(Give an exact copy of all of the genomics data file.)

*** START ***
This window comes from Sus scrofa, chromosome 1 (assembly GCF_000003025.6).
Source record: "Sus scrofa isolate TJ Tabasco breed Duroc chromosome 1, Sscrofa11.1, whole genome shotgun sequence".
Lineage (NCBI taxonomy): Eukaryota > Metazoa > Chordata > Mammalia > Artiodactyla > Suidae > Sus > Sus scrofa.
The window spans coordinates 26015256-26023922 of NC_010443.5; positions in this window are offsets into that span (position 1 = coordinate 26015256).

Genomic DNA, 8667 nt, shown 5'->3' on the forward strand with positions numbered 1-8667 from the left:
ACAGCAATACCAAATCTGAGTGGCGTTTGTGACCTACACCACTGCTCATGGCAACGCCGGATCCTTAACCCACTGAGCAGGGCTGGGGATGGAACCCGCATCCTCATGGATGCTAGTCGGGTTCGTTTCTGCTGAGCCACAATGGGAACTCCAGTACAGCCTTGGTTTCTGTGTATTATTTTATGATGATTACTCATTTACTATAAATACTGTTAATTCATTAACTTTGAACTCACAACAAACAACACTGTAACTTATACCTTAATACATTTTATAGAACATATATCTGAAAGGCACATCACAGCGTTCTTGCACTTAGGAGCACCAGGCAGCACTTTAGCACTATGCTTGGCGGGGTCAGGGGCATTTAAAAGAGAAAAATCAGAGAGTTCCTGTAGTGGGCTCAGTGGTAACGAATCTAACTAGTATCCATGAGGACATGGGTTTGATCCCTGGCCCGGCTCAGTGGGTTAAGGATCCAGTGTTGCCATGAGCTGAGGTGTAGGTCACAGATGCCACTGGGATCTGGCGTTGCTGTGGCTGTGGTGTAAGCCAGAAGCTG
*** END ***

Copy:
This window comes from Sus scrofa, chromosome 1 (assembly GCF_000003025.6).
Source record: "Sus scrofa isolate TJ Tabasco breed Duroc chromosome 1, Sscrofa11.1, whole genome shotgun sequence".
Lineage (NCBI taxonomy): Eukaryota > Metazoa > Chordata > Mammalia > Artiodactyla > Suidae > Sus > Sus scrofa.
The window spans coordinates 26015256-26023922 of NC_010443.5; positions in this window are offsets into that span (position 1 = coordinate 26015256).

Genomic DNA, 8667 nt, shown 5'->3' on the forward strand with positions numbered 1-8667 from the left:
ACAGCAATACCAAATCTGAGTGGCGTTTGTGACCTACACCACTGCTCATGGCAACGCCGGATCCTTAACCCACTGAGCAGGGCTGGGGATGGAACCCGCATCCTCATGGATGCTAGTCGGGTTCGTTTCTGCTGAGCCACAATGGGAACTCCAGTACAGCCTTGGTTTCTGTGTATTATTTTATGATGATTACTCATTTACTATAAATACTGTTAATTCATTAACTTTGAACTCACAACAAACAACACTGTAACTTATACCTTAATACATTTTATAGAACATATATCTGAAAGGCACATCACAGCGTTCTTGCACTTAGGAGCACCAGGCAGCACTTTAGCACTATGCTTGGCGGGGTCAGGGGCATTTAAAAGAGAAAAATCAGAGAGTTCCTGTAGTGGGCTCAGTGGTAACGAATCTAACTAGTATCCATGAGGACATGGGTTTGATCCCTGGCCCGGCTCAGTGGGTTAAGGATCCAGTGTTGCCATGAGCTGAGGTGTAGGTCACAGATGCCACTGGGATCTGGCGTTGCTGTGGCTGTGGTGTAAGCCAGAAGCTG